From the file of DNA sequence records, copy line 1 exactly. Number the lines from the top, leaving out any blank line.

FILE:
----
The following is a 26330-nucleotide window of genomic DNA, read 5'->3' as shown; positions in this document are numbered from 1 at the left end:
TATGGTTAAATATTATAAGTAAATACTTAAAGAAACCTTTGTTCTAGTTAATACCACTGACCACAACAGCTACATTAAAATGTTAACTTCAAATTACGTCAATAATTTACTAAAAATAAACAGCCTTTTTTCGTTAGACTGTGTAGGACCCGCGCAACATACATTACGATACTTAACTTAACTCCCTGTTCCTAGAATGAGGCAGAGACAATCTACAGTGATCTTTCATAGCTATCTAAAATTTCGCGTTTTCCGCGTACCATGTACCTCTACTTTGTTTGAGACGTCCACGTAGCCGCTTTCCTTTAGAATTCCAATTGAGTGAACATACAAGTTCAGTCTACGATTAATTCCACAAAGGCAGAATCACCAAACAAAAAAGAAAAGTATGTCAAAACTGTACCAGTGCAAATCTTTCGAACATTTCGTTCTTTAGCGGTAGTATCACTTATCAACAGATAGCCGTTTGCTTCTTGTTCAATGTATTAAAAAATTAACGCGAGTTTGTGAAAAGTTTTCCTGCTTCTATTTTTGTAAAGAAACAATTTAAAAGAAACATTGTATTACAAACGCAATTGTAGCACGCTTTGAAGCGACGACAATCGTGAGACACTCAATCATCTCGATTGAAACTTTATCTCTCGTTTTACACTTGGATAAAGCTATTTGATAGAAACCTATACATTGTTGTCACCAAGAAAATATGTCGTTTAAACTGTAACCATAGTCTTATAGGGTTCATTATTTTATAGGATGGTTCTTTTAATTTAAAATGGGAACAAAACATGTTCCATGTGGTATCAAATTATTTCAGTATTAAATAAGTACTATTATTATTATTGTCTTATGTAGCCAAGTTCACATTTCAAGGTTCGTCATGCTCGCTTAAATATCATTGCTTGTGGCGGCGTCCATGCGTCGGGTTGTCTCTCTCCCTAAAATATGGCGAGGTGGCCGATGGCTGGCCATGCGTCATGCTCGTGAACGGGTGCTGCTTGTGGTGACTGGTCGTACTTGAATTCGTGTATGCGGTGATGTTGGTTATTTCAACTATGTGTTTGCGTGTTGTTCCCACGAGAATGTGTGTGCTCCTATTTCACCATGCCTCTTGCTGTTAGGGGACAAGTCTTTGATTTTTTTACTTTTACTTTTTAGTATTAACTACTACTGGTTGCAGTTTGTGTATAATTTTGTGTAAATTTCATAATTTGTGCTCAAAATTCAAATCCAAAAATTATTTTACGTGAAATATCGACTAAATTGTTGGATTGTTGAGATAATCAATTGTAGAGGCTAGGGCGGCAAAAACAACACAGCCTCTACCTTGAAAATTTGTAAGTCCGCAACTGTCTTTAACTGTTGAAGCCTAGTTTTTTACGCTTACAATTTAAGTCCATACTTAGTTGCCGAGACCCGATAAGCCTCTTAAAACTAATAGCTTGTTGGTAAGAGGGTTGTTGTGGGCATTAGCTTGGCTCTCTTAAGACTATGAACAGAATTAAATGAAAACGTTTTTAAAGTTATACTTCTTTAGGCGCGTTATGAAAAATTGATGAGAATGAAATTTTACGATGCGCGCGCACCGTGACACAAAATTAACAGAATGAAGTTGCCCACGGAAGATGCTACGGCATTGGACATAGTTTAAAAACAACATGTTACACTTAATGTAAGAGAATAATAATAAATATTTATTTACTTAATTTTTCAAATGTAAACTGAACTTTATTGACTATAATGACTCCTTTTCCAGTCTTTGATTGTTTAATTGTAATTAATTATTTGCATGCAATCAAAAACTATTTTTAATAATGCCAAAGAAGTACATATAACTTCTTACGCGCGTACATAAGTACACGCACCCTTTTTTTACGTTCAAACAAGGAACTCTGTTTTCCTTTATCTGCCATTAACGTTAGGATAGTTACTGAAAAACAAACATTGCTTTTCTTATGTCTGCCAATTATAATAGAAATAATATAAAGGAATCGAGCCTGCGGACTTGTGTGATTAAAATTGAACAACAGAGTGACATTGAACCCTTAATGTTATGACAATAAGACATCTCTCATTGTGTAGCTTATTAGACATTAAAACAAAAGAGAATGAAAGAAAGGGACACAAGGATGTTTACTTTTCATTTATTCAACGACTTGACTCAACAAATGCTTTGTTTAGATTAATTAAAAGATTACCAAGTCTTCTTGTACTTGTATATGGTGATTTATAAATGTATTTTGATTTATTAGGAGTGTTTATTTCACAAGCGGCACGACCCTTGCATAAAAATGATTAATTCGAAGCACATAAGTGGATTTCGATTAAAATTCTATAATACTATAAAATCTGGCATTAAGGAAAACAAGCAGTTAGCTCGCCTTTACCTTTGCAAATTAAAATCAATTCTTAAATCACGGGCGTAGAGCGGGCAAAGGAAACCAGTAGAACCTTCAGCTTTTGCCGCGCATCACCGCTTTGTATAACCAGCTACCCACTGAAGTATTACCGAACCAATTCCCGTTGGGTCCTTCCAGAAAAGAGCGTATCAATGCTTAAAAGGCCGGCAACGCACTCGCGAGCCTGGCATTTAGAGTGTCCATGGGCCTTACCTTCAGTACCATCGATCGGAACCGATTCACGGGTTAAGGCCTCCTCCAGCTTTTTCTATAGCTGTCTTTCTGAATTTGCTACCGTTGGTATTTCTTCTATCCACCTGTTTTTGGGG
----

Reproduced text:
The following is a 26330-nucleotide window of genomic DNA, read 5'->3' as shown; positions in this document are numbered from 1 at the left end: